The parents of four high school students punished for starting an online petition to bring back slavery have filed a lawsuit against the school district, claiming their constitutional rights were violated.
In the lawsuit, filed on Friday, parents and their lawyers argued that the Park Hill School District outside Kansas City, Missouri, moved too quickly and punished the students too harshly for something that was intended as a joke, WDAF-TV reported.
The student who started the Change.org petition was expelled from the school, while three others who posted incendiary comments on it were suspended for the remainder of the school year.
The incident began on a bus ride to a football game in September, when a biracial student and a black student started talking about slavery and needing a job, according to the outlet. The lawsuit reportedly claims both of the students believed they were "joking."
The biracial student, who is black and Brazilian, then typed out a petition on Change.org that stated, "Start slavery again."
Three other students on the bus, reportedly of varying ethnicities, joined the discussion by commenting on the petition, saying, "I love slavery," "I hate blacks," and "I want a slave." The black student reportedly liked and shared the petition.
Shortly after, the petition was posted on social media and soon caught the attention of parents, teachers, other students, and eventually administrators. And before long, the petition had garnered national attention.
Park Hill South High School sued by parents of students that made racist petitionwww.youtube.com
All five of the students involved were freshmen at the school and members of the freshman football team.
In response to the students' actions and growing backlash within the community, the district decided to swiftly hand down harsh punishments, effectively ending four of the students' freshman years. The fifth student, who is black, was not punished.
The district still stands by its decision today, telling WDAF in a statement, "As this lawsuit describes, we took prompt, decisive action to enforce our policies prohibiting discrimination, harassment, and uncivil behavior. The suit shares that we expelled one student and suspended three others for 180 days. We will be able to share further details when we respond to this lawsuit in court."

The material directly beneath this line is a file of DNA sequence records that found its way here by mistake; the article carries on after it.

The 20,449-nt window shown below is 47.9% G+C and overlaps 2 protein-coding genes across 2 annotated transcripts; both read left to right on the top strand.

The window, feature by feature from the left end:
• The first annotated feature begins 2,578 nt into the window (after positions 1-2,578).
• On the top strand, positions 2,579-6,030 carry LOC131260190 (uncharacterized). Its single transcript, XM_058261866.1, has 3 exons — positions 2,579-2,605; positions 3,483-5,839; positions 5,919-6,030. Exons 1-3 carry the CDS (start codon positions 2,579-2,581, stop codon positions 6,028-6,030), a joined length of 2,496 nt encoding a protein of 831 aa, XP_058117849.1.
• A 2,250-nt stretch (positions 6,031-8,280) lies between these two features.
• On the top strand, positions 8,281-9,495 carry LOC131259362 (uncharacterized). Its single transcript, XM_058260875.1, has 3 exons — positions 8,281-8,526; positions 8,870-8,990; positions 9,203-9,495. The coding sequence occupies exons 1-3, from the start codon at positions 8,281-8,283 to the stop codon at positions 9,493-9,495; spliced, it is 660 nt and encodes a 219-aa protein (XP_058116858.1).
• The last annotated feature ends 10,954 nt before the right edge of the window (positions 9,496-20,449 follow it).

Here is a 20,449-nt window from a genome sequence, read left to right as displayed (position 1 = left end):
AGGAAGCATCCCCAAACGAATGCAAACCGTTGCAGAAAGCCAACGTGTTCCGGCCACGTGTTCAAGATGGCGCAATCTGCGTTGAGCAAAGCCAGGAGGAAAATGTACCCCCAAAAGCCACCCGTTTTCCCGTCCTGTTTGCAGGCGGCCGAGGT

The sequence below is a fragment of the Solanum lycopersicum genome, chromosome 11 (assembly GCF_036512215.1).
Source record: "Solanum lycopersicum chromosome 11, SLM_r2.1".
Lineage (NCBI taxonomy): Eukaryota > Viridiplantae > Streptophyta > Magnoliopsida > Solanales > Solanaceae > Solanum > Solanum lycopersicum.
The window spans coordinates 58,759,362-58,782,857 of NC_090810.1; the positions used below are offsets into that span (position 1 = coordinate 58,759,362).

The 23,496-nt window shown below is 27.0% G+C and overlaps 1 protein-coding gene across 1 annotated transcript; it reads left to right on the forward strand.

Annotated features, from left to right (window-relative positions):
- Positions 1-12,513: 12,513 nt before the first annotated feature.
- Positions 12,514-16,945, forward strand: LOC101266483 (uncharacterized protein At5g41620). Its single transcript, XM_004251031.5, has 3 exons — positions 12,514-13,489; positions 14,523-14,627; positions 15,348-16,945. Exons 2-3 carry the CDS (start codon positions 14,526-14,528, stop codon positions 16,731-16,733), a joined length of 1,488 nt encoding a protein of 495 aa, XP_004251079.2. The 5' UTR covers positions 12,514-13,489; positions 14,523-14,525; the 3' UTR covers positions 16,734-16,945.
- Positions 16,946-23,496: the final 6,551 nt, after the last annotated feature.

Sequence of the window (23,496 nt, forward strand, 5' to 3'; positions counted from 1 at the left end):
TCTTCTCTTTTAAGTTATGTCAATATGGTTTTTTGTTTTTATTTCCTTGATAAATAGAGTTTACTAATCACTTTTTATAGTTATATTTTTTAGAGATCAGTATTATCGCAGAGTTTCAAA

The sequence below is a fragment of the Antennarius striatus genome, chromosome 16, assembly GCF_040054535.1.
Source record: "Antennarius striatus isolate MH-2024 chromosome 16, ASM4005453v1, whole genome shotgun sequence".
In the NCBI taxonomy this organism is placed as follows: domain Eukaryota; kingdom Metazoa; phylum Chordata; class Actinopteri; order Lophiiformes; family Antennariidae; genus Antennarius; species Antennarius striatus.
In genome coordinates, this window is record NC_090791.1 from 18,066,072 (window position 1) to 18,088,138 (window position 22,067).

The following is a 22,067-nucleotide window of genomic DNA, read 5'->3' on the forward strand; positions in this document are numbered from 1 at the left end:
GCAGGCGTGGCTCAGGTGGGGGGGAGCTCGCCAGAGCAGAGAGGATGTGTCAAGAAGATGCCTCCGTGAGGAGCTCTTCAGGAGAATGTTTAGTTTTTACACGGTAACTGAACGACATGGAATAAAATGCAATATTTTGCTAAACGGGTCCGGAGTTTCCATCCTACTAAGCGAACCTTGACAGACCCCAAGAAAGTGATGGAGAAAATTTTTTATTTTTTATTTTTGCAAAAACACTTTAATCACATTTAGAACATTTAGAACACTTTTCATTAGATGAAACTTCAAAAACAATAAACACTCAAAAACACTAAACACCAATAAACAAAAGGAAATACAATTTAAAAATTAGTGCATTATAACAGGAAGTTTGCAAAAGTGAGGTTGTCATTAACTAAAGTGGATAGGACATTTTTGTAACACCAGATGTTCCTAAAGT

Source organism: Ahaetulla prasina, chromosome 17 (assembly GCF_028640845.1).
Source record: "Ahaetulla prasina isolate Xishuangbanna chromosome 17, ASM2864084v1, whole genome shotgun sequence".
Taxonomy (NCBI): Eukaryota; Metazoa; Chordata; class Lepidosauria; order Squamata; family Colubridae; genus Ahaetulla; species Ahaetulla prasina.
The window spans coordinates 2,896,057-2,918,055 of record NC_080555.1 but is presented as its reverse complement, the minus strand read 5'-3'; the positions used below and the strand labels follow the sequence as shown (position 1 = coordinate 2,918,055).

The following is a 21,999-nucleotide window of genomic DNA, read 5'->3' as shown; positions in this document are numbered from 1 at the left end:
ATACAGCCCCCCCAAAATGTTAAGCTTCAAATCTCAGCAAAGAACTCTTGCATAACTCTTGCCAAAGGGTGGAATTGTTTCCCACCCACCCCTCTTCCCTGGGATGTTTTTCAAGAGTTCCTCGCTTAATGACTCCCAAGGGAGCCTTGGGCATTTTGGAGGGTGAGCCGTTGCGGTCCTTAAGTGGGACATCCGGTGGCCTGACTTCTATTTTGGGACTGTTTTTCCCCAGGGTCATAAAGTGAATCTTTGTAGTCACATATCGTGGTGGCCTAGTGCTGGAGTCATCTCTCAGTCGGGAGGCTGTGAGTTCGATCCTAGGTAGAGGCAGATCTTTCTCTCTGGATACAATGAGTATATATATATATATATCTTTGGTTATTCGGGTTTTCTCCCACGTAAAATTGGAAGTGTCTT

In the lawsuit, lawyers appealed to the students' young age and immaturity in arguing that the punishment didn't fit the offense.
"Fourteen-year-olds sometimes unwisely shoot their mouths off, instantly regretting it but causing no harm, no disruption," Arthur Benson II, who is representing the students, said, according to NBC News. "But here it was adults who unwisely over-reacted, causing the disruptions and they are now trying to strip these boys of their entire ninth grades."
Lawyers also reportedly argued that the district's efforts to improve equity amid growing diversity made it difficult for ninth-graders to "navigate their conduct between the pulls of a peer culture that valued racialized bantering and the adult expectations of a school code that prohibited most forms of racial or ethnic descriptions and banter as punishable offenses."
The district reportedly requires staff to undergo diversity training but does not have that requirement for students.